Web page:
I've had a bad year, and you all know that, but I don't deserve anything for it because there are plenty of people having bad years... and some having much, much worse. But my year has helped me focus on what's really important and it's helped me see the futility of trying to educate the public about how not to abuse their emergency ambulance service. It's hardened me against those who deliberately destroy their lives when there has never been the threat of a cat to kill them, against a backdrop of children and babies who have terminal illnesses and whose parents are living only in the shadow of inevitability for a loss that will be so great that they cannot fathom life for themselves any longer.
I'm not giving up and I'm not clinically depressed... but I am changing my mind about things.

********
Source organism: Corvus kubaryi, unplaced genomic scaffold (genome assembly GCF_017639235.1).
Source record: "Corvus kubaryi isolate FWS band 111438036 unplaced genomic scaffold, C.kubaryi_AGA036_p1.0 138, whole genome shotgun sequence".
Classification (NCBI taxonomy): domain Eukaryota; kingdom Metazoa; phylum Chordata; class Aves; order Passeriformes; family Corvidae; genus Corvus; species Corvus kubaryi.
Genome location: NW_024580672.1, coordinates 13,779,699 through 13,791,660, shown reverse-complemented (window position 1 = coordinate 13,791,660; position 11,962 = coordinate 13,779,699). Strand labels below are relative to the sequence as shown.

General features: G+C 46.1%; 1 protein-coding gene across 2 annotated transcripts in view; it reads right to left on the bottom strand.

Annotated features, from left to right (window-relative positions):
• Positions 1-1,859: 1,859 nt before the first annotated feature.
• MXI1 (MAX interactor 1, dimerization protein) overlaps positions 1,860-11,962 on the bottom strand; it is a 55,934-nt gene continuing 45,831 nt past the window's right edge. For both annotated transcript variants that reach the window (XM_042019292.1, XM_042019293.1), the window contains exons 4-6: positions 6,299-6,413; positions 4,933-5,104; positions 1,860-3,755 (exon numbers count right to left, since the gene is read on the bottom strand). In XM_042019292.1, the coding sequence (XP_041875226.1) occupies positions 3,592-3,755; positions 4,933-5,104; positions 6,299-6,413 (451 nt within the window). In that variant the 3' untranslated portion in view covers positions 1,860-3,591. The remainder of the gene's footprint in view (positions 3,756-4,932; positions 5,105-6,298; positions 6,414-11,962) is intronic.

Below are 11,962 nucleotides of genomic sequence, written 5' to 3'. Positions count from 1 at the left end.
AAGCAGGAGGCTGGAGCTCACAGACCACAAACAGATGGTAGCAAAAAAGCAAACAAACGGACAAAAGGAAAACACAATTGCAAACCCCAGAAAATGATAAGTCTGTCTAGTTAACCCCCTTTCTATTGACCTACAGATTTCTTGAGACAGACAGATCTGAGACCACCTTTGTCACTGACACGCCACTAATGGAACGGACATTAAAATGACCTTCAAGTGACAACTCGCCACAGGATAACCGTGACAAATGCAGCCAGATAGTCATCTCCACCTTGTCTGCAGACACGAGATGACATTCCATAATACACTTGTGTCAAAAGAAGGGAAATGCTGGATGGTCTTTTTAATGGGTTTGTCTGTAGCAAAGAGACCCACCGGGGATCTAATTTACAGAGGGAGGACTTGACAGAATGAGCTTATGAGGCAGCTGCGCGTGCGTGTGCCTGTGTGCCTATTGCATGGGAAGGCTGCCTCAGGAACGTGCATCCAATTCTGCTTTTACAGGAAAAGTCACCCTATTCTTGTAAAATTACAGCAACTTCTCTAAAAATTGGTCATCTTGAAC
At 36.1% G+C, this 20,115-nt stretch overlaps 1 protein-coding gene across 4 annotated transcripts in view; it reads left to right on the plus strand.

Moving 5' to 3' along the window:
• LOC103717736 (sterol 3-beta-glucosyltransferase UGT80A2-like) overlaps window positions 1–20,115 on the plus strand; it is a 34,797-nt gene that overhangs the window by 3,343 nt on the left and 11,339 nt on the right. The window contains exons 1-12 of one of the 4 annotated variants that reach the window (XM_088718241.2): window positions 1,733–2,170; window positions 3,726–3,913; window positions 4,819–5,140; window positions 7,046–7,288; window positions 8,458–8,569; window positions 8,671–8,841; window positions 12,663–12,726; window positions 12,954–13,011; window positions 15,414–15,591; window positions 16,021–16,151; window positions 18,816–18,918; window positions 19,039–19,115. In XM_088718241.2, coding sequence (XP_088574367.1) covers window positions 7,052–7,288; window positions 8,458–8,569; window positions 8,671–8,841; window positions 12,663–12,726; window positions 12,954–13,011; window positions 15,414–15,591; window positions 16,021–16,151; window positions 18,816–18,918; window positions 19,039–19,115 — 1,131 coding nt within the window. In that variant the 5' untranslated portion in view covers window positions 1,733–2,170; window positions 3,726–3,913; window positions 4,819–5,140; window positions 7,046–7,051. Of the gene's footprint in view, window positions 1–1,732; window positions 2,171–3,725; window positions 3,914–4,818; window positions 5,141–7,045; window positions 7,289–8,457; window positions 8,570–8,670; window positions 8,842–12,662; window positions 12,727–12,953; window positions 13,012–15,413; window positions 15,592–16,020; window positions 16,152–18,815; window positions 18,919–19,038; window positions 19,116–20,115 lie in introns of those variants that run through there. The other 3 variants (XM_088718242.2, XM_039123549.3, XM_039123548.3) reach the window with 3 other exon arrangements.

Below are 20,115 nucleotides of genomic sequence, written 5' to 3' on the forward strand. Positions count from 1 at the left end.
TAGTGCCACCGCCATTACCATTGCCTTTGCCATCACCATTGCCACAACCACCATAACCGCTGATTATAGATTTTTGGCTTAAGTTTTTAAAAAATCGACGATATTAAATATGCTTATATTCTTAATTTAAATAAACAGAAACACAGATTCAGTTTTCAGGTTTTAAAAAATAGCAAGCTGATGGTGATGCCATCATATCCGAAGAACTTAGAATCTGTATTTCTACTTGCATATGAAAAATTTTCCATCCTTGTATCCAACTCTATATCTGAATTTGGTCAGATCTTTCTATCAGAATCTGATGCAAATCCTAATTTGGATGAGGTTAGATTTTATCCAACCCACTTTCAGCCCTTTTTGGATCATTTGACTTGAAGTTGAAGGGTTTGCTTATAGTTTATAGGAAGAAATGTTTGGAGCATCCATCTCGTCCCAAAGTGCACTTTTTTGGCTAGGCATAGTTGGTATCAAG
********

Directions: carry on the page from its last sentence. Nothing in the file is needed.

I went out tonight. I went to a gig ('Battle of the bands') that was specially organised by my colleagues for my colleagues and in aid of charity. I spent a few hours drinking with them, laughing with them and listening to music produced and performed by them. It was great fun and a sobering reminder to me that I am not part of a company, or an organisation. I am part of a family. Every one of the people I saw tonight (the club was almost exclusively full of London Ambulance staff) do the same job as me. The fact that I write this blog and have done other things is completely irrelevant. These people also have to deal with the reality of the job, day in, day out. They know that there is no answer and never will be. Certain members of the public will always abuse their emergency services; they care not a jot that we care.
I listened-in to a call recently in which a man had dialled 999 for help because he was in pain. From the very start he was aggressive, abusive and very threatening towards the call-taker. The call-taker remained calm and professional against a tirade of swearing, animosity and direct threats. The man even threatened to punch the first medical person he saw. This was simply because he had toothache and we hadn't sent him an ambulance as a matter of priority.